This is from the last chapter of the book:
“Look-it what I found,” Little Orive declared holding up a jar of amber colored liquid.
“Hey, that’s uncle Benny’s personal stash. He won’t favor you getting’ into it,” Woodrow said. “You leave it be now, ya hear? He’ll skin you alive. He won’t care if you are kin.”
Little Orvie put the jar back in place, but T.W. was always the adventurous one and so he opened it and took a sniff of the liquid. Little Orvie stuck his nose over the lip of the jar. T.W. handed it to him and with a quick jerk of his chin he indicated that he should try some of it. Little Orvie cut his eyes to Woodrow who was sacked out. Only his boots could be seen and his feet looked like he was asleep.
“We could dip our beaks in every jar here and refill them with water. This shit’s so strong it might improve it,” T.W. whispered.
Little Orvie tipped the jar to his lips and took a swallow. Sweat broke out on his face―the wildcat whiskey that his uncle used to cut the beer taking his breath away. His eyes bulged and his face became a contorted mask from the burning effects of the liquor. He clamped his eyes shut, furrowing his brow to fight back the headache that came on him.
“Purty good stuff, huh?” T.W. said grinning.
“He’s flavored it with apricot,” Little Orvie said.
T.W. tipped the jar back and took a big drink and repeated the same contorted antics that his brother went through. The two men snorted and giggled. Before they knew it, the jar was near empty and they were both roaring drunk.
Now into their second jar, the boys settled back and smoked. Little Orvie pulled a tarpaulin off their uncle’s still and was looking it over when T.W. made the comment that he should try riding the buffalo since it was so tame. Little Orvie was hesitant but with sufficient prodding, he was persuaded to sit on it while it was hemmed in the stall.
“What’ll I hold on to?” Little Orvie asked.
“Shit, just pile on and grab hold a-his horns, that’s what I’d do,” T.W. said.
“Well then whyn’t you just go ahead on and do it then if you’re so brave?” Little Orvie said.
T.W. stifled a laugh. “Cause I ain’t near as drunk as you are,” he whispered.
“Well, all right, then,” Little Orvie said and he went to the stall and climb it. Standing above the buffalo, he lost his courage and tried to back down.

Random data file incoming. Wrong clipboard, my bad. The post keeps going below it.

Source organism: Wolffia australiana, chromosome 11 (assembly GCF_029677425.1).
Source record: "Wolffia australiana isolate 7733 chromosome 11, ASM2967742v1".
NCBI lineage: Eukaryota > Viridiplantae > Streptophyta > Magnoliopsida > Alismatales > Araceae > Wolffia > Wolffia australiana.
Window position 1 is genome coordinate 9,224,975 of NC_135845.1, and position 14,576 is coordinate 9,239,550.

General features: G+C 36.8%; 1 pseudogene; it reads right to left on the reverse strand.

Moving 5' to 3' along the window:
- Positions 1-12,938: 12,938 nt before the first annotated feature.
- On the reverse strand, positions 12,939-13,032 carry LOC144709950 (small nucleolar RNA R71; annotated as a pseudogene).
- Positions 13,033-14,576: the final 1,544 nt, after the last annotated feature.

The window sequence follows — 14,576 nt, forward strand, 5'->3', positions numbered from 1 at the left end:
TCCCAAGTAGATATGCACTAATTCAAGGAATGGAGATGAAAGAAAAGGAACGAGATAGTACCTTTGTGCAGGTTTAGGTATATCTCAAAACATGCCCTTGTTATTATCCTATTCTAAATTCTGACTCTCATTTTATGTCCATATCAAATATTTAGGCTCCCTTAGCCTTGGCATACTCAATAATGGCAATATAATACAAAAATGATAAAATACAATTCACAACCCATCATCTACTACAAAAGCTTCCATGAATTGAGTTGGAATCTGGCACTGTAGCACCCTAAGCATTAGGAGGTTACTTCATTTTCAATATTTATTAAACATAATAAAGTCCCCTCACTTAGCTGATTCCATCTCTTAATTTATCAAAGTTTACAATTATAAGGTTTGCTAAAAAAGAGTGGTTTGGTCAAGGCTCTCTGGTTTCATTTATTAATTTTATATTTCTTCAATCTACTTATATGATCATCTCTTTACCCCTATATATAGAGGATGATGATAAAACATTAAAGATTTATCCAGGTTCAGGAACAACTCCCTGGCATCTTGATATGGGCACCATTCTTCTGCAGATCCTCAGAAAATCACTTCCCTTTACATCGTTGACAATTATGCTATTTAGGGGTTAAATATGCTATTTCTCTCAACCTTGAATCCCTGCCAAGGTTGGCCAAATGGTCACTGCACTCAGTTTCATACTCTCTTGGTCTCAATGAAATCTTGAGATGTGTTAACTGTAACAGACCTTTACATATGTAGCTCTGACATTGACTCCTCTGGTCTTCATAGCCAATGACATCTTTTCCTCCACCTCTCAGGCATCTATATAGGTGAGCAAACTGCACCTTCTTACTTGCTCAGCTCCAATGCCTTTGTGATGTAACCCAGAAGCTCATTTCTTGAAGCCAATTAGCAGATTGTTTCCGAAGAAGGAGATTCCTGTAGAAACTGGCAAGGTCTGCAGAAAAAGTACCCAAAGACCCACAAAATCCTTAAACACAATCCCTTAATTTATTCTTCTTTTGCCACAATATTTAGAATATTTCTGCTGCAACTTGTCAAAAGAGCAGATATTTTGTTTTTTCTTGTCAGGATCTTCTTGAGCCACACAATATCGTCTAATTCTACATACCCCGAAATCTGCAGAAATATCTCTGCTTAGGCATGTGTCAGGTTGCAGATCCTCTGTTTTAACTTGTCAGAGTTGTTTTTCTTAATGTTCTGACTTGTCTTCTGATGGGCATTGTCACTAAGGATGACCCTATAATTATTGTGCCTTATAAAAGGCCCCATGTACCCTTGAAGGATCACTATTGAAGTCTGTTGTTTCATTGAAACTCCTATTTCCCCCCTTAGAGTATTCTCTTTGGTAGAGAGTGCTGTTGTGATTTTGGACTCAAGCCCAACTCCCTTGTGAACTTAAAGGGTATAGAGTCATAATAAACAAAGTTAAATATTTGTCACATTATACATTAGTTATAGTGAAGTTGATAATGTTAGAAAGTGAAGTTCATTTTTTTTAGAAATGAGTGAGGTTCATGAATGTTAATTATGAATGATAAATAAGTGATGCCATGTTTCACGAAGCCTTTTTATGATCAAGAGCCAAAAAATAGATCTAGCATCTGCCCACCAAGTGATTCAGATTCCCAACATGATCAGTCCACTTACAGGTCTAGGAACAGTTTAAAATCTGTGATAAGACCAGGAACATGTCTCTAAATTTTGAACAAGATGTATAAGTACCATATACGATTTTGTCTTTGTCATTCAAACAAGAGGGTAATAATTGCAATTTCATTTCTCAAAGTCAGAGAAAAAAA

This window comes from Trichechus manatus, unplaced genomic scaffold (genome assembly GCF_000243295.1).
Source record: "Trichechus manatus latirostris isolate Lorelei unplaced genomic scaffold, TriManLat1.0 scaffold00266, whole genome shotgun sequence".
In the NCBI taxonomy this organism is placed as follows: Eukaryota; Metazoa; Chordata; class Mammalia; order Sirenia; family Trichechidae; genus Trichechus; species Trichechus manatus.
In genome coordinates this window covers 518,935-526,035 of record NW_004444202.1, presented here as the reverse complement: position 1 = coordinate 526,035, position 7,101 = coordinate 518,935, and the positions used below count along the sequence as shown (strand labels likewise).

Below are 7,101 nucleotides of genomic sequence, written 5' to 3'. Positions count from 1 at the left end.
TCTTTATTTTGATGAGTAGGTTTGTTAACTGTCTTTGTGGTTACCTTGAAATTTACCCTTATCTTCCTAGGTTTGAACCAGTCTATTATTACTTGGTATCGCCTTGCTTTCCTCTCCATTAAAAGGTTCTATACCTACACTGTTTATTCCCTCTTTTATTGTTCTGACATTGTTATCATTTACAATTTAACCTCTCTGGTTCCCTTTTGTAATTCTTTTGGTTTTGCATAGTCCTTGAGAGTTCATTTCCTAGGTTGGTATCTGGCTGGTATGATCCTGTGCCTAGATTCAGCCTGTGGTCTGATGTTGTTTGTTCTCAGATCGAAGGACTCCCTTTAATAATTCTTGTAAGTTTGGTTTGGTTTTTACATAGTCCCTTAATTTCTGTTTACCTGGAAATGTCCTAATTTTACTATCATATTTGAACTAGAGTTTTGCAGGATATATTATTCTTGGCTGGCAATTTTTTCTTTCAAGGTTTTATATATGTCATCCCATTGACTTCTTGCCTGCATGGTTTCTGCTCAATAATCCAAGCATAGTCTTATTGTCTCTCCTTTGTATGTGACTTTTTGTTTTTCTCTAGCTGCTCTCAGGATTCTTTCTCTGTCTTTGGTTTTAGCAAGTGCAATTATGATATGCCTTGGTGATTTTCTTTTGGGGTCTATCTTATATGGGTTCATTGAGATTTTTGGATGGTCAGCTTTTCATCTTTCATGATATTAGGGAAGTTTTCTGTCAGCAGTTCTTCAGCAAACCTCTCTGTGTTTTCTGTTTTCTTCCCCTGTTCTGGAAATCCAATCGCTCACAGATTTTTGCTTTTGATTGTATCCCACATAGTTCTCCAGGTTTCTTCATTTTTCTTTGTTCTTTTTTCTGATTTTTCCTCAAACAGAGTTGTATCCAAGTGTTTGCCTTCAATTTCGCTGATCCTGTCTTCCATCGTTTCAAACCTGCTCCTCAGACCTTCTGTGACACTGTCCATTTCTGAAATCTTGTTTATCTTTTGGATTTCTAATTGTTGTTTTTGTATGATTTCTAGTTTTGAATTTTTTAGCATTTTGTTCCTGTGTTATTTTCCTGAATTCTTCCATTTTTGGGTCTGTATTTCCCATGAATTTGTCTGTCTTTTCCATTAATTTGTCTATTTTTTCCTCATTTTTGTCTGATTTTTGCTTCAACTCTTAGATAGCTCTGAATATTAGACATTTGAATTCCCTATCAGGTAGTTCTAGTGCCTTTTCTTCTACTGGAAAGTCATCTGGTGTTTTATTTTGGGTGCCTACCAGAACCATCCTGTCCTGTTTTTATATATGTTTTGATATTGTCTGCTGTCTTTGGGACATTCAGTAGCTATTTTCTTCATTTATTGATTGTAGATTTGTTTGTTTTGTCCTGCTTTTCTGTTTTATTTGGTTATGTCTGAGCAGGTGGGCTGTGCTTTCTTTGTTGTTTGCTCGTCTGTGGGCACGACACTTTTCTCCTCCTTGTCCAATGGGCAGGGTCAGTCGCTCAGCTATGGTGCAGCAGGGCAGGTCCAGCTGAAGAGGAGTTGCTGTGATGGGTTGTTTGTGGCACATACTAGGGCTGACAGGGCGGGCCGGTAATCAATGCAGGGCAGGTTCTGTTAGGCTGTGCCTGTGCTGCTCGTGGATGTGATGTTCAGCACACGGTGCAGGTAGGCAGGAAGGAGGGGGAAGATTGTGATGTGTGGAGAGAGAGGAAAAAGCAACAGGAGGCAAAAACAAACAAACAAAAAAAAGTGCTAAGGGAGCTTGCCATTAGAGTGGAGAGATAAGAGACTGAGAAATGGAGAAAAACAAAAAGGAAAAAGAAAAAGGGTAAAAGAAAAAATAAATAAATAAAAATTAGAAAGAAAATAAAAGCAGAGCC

“Shit,” I knowed you wouldn’t do it,” T.W. taunted.
“I’ll show you,” Little Orvie declared and tossed his burning cigarette to the side. It landed in the wooden crate that held the jars of choc packed in hay. The dried material went up fast, but they did not notice it because Little Orvie let out a loud Indian hoop and holler when he threw himself onto the buffalo’s hump.
The buffalo bellowed and fought to get away, but it was hemmed in so all it could do was buck in place. T.W. jumped to his feet to go the aid off his brother who lost his grip and slipped down into the stall. He screamed for help and Woodrow sat up in a start. Unaware that the barn was now on fire, T.W. struggled to open the gate to the stall, but it was wired shut to keep the buffalo in. The horses were screaming with fear and fought against their tethers. The barn filled with smoke as Woodrow went to set the horses free.
“Open the god damn barn door, T.W.” Woodrow yelled out.
T.W. left the stall where Little Orvie was being stomped to death and ran for the barn door. Woodrow untied the panicked horses and they reared and charged for the door, too. At that same moment, the buffalo busted through the stall gate and charged through the frightened horses and was on top of T.W. before he could unlatch the barn door. The buffalo hit him head on and pushed T.W. through the splintered door followed by the horses thundering over him.
Woodrow staggered out of the smoke and fire dragging Little Orvie by the arm. Now engulfed in flames that dripped from the roof like water, the three boys lay on the ground wondering why they were still alive.
“You alive, Little Orvie?” Woodrow said and then he coughed.
“It’s hard to breathe,” gasped Little Orvie.
“Probably a broke rib or two,” Woodrow said. “How ‘bout you T.W.?”
“I’m okay,” he said sitting up. “Skint up some.”
Woodrow could tell T.W.’s shoulder was dislocated because it hung lower than the other one. Also, his left ear was hanging off his head by a piece of skin. Most of his clothes were torn off and he was covered in scrapes and cuts.
“Yeah, you look fine to me,” Woodrow said and then he looked back at the burning, smoking rubble that once was their uncle’s barn. “Boy’s we best head for the hills. Uncle Benny’ll be gunnin’ for us for sure now.”
“Let’s not tell him we did it,” T.W. said.
“You was always the smart one,” Woodrow said. “I’ll see if I can run down the horses and then get us to a doc.”
“What about the buffalo?” T.W. said.
Woodrow laughed and waved his a hand at his brother as he limped away following the tracks left by the fleeing horses.